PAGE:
Kyle McCoy, like every other high school baseball player in the state, has seen his season put on hold under restrictions imposed due to the coronavirus.
McCoy had a highly eventful 10 months since his freshman season ended last spring but that impressive momentum has hit a roadblock in the unlikely form of a pandemic.
The 6-3, 165-pound lefthander went 6-1 for the Hunterdon Central junior varsity squad in 2019 then embarked on such an outstanding summer that, shortly after the July 4 holiday, he had given a verbal commitment to the University of Maryland.
“It was going great,” said McCoy of his first experience practicing with the Hunterdon Central varsity last week. “We had six tryout days and our first practice (after final cuts) as a team on Friday. We were so happy at the start of it then we got the news that we were postponed. We hit a huge divot with that.”
Within a couple hours, Hunterdon Central shut down the 2,800-student school for two weeks and the NJSIAA suspended all spring sports. Of course, we hear now the length of school closures in the state is likely to be much longer.
“It’s terrible, but I really feel for the seniors,” said McCoy. “It’s a heartbreaker for them. It’s astounding what’s happened. To hear of a virus that can close schools worldwide, I would never think about it happening.”
McCoy is yet another in a long line of young and talented pitchers to grace the Hunterdon Central program. Old Dominion’s Joey DeChiaro (2019) and Kentucky’s Alex Degen (2018) are two of the recent Red Devils vintage. But McCoy is just knocking on the door, waiting and hoping for his chance to make as much noise on the varsity level as his predecessors.
“Coach (Kevin) Cuozzi told us, at this point, it may be tough to keep our heads up but we need to keep doing our thing to stay ready,” said McCoy. “He told us we need the mindset to be just as prepared when we get back as we were when we left.”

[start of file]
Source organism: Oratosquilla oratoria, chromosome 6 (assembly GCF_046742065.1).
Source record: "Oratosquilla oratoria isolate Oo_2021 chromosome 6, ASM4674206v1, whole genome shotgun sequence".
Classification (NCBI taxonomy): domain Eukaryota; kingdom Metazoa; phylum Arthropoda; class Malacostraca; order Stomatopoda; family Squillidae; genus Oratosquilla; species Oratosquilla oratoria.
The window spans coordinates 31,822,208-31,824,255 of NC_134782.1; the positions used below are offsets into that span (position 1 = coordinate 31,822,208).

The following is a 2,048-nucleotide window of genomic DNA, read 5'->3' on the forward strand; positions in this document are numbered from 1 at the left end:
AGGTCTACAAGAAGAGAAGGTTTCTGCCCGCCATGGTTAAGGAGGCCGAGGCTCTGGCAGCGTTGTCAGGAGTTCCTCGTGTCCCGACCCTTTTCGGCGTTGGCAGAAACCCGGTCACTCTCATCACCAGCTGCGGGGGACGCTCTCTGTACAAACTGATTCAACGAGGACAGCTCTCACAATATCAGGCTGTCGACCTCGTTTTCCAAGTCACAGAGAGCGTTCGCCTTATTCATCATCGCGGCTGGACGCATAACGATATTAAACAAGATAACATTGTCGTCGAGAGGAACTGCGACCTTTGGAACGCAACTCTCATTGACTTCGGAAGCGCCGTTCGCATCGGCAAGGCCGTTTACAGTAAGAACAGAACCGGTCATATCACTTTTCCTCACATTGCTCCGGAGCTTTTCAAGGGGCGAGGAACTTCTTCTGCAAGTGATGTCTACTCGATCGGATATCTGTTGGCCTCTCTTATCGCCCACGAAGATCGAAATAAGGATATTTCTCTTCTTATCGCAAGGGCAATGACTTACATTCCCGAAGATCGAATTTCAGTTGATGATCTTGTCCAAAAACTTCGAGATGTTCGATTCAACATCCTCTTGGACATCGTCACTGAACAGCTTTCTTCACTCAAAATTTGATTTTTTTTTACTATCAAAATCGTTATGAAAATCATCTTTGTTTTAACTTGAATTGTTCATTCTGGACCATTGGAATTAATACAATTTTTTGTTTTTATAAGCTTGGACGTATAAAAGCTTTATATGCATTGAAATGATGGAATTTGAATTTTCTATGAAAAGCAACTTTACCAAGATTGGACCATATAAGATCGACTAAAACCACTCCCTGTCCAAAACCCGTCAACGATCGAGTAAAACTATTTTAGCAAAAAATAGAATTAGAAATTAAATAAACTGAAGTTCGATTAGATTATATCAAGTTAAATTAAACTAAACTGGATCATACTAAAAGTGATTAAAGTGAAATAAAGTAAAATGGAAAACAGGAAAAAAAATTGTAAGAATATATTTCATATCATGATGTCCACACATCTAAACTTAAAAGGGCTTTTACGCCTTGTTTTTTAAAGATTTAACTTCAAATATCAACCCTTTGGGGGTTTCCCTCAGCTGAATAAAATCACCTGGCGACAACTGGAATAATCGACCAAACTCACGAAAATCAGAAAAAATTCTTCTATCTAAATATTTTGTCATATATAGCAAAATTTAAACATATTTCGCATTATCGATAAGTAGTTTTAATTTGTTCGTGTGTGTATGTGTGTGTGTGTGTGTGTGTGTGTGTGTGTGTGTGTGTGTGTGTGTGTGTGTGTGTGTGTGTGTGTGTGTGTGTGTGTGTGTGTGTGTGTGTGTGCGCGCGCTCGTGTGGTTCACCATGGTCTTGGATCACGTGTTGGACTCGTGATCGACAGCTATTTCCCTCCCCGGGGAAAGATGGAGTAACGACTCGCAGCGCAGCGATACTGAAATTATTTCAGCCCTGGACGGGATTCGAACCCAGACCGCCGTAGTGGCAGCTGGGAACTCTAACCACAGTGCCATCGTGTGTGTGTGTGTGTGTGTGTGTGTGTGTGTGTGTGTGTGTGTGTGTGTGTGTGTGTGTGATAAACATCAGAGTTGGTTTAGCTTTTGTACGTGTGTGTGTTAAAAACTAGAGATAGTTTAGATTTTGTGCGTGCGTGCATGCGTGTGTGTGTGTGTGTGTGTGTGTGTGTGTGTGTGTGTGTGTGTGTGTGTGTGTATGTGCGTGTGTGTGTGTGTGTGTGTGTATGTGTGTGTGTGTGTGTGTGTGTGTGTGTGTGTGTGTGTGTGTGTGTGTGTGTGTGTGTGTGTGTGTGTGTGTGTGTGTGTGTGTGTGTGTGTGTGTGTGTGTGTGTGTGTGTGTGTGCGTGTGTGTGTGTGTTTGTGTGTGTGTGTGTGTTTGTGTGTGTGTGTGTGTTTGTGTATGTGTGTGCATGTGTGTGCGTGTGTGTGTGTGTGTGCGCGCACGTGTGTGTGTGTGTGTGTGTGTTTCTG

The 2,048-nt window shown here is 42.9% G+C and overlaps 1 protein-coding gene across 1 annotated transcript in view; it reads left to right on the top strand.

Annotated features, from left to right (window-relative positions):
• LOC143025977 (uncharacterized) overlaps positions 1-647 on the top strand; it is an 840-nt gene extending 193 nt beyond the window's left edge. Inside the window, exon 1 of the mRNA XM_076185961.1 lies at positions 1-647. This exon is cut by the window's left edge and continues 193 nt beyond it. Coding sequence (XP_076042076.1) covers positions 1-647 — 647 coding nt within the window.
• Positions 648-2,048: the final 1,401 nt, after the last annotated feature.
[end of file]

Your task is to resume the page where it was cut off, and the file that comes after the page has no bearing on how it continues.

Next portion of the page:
Cuozzi’s pitching staff is rounding out and he looks forward to see what McCoy can add to a solid nucleus.
“I think the sky is the limit for a pitcher like Kyle,” says Cuozzi. “Although he’s still very young, he has a vey strong mental grasp for the game and on how to pitch. He reminds me of Joey DeChiaro in regard to how his ball runs and how he can rely on his changeup to disrupt hitters.”
McCoy‘s dynamic summer with the Diamond Jacks Super 15U team saw him showcase a low 80s fastball and a slider and changeup he threw with confidence and deadly accuracy. The 15 year-old leaned on that slider to pitch a one-hitter at the heavily scouted Super 17 Invitational at Diamond Nation in June.
The long lefty was suddenly drawing the attention of such Division 1 programs as Maryland, Virginia, Coastal Carolina, Boston College, Virginia Tech and Pitt.
“I talked to coach (Corey) Muscara of Maryland after Super 17,” said McCoy. Muscara, an assistant to Maryland head coach Rob Vaughn, is in his fourth year with the Terrapins.
Maryland, actually, would woo McCoy pretty quickly with the help of a coincidental Diamond Jack visit to the campus in July to compete in a tournament. “I got to see what it was like to play on their field and pitch on their mound,” said McCoy. “I had another school in contact with me at that point, but after I stepped on the mound at Maryland I said, ‘Wow, this may be the school for me.’”